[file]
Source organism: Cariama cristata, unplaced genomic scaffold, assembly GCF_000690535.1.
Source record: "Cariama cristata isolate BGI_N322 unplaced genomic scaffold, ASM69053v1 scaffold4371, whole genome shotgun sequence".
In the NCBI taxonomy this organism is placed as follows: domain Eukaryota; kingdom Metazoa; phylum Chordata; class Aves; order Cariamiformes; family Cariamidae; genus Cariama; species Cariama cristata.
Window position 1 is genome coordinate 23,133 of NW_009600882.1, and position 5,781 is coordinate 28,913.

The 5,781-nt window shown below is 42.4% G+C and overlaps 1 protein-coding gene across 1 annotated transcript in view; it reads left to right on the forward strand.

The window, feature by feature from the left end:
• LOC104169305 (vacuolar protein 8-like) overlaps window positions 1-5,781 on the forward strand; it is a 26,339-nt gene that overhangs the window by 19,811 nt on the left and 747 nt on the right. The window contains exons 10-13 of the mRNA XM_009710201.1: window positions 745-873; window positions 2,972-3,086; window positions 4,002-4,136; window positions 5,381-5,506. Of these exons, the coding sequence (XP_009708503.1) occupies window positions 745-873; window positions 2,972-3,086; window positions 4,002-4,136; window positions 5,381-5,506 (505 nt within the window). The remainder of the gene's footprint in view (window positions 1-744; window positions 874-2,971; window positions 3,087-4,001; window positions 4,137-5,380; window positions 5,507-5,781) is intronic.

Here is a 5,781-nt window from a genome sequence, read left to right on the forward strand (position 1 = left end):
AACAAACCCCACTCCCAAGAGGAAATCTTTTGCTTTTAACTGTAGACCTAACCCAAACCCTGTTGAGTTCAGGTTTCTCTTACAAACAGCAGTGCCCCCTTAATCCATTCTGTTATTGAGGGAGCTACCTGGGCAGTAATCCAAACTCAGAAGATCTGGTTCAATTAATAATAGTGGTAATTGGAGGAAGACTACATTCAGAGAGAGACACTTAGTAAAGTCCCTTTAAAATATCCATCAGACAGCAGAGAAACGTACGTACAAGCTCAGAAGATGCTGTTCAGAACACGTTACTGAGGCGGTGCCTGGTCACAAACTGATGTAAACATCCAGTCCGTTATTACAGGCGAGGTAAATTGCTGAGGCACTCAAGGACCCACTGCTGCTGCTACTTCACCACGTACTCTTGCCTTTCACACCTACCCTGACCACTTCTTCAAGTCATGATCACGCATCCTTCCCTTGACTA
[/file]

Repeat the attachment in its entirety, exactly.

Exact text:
Source organism: Cariama cristata, unplaced genomic scaffold, assembly GCF_000690535.1.
Source record: "Cariama cristata isolate BGI_N322 unplaced genomic scaffold, ASM69053v1 scaffold4371, whole genome shotgun sequence".
In the NCBI taxonomy this organism is placed as follows: domain Eukaryota; kingdom Metazoa; phylum Chordata; class Aves; order Cariamiformes; family Cariamidae; genus Cariama; species Cariama cristata.
Window position 1 is genome coordinate 23,133 of NW_009600882.1, and position 5,781 is coordinate 28,913.

The 5,781-nt window shown below is 42.4% G+C and overlaps 1 protein-coding gene across 1 annotated transcript in view; it reads left to right on the forward strand.

The window, feature by feature from the left end:
• LOC104169305 (vacuolar protein 8-like) overlaps window positions 1-5,781 on the forward strand; it is a 26,339-nt gene that overhangs the window by 19,811 nt on the left and 747 nt on the right. The window contains exons 10-13 of the mRNA XM_009710201.1: window positions 745-873; window positions 2,972-3,086; window positions 4,002-4,136; window positions 5,381-5,506. Of these exons, the coding sequence (XP_009708503.1) occupies window positions 745-873; window positions 2,972-3,086; window positions 4,002-4,136; window positions 5,381-5,506 (505 nt within the window). The remainder of the gene's footprint in view (window positions 1-744; window positions 874-2,971; window positions 3,087-4,001; window positions 4,137-5,380; window positions 5,507-5,781) is intronic.

Here is a 5,781-nt window from a genome sequence, read left to right on the forward strand (position 1 = left end):
AACAAACCCCACTCCCAAGAGGAAATCTTTTGCTTTTAACTGTAGACCTAACCCAAACCCTGTTGAGTTCAGGTTTCTCTTACAAACAGCAGTGCCCCCTTAATCCATTCTGTTATTGAGGGAGCTACCTGGGCAGTAATCCAAACTCAGAAGATCTGGTTCAATTAATAATAGTGGTAATTGGAGGAAGACTACATTCAGAGAGAGACACTTAGTAAAGTCCCTTTAAAATATCCATCAGACAGCAGAGAAACGTACGTACAAGCTCAGAAGATGCTGTTCAGAACACGTTACTGAGGCGGTGCCTGGTCACAAACTGATGTAAACATCCAGTCCGTTATTACAGGCGAGGTAAATTGCTGAGGCACTCAAGGACCCACTGCTGCTGCTACTTCACCACGTACTCTTGCCTTTCACACCTACCCTGACCACTTCTTCAAGTCATGATCACGCATCCTTCCCTTGACTA